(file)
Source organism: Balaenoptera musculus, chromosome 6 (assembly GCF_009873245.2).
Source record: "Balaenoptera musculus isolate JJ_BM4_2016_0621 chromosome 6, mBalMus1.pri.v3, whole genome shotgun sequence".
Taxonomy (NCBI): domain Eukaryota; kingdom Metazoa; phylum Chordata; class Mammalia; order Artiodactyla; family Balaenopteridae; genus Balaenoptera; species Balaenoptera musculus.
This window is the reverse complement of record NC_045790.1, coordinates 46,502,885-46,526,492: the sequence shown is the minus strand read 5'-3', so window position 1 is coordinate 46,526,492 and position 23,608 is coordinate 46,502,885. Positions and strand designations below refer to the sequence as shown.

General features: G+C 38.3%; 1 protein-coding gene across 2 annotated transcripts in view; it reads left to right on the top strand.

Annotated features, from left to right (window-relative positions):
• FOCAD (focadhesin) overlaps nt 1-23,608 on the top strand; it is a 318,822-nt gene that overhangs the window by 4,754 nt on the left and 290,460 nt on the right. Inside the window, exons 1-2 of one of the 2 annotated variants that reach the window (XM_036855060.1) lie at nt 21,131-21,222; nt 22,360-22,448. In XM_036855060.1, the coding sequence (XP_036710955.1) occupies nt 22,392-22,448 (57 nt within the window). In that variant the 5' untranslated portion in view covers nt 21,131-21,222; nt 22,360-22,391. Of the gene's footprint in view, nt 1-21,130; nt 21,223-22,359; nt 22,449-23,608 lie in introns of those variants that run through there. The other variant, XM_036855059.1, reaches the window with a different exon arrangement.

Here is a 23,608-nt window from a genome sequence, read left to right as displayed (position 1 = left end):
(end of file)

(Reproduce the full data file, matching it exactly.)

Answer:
Source organism: Balaenoptera musculus, chromosome 6 (assembly GCF_009873245.2).
Source record: "Balaenoptera musculus isolate JJ_BM4_2016_0621 chromosome 6, mBalMus1.pri.v3, whole genome shotgun sequence".
Taxonomy (NCBI): domain Eukaryota; kingdom Metazoa; phylum Chordata; class Mammalia; order Artiodactyla; family Balaenopteridae; genus Balaenoptera; species Balaenoptera musculus.
This window is the reverse complement of record NC_045790.1, coordinates 46,502,885-46,526,492: the sequence shown is the minus strand read 5'-3', so window position 1 is coordinate 46,526,492 and position 23,608 is coordinate 46,502,885. Positions and strand designations below refer to the sequence as shown.

General features: G+C 38.3%; 1 protein-coding gene across 2 annotated transcripts in view; it reads left to right on the top strand.

Annotated features, from left to right (window-relative positions):
• FOCAD (focadhesin) overlaps nt 1-23,608 on the top strand; it is a 318,822-nt gene that overhangs the window by 4,754 nt on the left and 290,460 nt on the right. Inside the window, exons 1-2 of one of the 2 annotated variants that reach the window (XM_036855060.1) lie at nt 21,131-21,222; nt 22,360-22,448. In XM_036855060.1, the coding sequence (XP_036710955.1) occupies nt 22,392-22,448 (57 nt within the window). In that variant the 5' untranslated portion in view covers nt 21,131-21,222; nt 22,360-22,391. Of the gene's footprint in view, nt 1-21,130; nt 21,223-22,359; nt 22,449-23,608 lie in introns of those variants that run through there. The other variant, XM_036855059.1, reaches the window with a different exon arrangement.

Here is a 23,608-nt window from a genome sequence, read left to right as displayed (position 1 = left end):